Feds Nab Miami's “SoupNazi” for Record Online Theft

Super-hacker is akin to Neo from “The Matrix”

In the Internet universe, Albert Gonzales is akin to the character Neo from “The Matrix” – only with a sillier screen name.

Known online as “soupnazi,” Gonzales, who lives in Miami, recently tried to pull off the largest credit and debit card theft in the history of the United States, federal prosecutors claim.

On Monday, the "soupnazi" (we just like saying that) was indicted on charges he conspired to engage in a wire fraud that would have stolen 130 million card numbers. Morpheus would be proud.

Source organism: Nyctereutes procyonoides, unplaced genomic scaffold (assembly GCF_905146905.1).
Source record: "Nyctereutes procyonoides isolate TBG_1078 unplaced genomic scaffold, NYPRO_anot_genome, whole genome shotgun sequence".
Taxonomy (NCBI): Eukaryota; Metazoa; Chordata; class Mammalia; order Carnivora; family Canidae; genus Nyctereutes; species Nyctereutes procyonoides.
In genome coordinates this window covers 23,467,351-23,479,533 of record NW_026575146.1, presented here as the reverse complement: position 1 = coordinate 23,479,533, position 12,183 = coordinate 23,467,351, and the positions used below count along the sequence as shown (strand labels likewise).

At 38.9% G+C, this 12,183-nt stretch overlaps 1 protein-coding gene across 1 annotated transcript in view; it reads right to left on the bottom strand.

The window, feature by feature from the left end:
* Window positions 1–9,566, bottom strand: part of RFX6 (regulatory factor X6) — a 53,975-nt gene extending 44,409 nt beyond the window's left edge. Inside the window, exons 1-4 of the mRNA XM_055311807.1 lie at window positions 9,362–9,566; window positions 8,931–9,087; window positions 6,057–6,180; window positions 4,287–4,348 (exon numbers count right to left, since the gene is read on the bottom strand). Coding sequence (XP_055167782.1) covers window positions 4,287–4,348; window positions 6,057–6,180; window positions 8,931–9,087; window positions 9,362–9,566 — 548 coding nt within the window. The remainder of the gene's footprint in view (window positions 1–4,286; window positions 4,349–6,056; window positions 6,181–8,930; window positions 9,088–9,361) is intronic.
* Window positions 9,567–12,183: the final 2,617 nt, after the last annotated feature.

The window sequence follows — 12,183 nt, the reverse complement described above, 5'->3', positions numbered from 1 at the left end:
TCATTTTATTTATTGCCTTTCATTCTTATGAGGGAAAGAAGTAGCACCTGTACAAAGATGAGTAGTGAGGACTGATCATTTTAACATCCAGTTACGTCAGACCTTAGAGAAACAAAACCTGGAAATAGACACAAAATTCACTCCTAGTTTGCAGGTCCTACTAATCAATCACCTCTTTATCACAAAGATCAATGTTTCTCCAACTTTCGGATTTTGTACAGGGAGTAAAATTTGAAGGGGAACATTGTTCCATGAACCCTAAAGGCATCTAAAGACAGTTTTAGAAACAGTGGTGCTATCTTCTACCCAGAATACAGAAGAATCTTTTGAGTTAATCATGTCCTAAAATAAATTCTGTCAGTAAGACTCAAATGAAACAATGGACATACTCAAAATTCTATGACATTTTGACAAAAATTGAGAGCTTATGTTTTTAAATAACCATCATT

Authorities say Gonzales targeted customers of convenience store giant 7-Eleven Inc. and supermarket chain Hannaford Brothers Co. Inc.

Gonzales is awaiting trial in New York for allegedly helping hack the computer network of the national restaurant chain Dave and Buster's. Trial in that case is due to begin next month. He faces up to 20 years in prison if convicted of the new charges.

Also last year, the Justice Department announced additional charges against Gonzales and others for hacking retail companies' computers for the theft of approximately 40 million credit cards. 

At the time, that was believed to be the biggest single case of hacking private computer networks to steal credit card data.

Copyright AP - Associated Press
Contact Us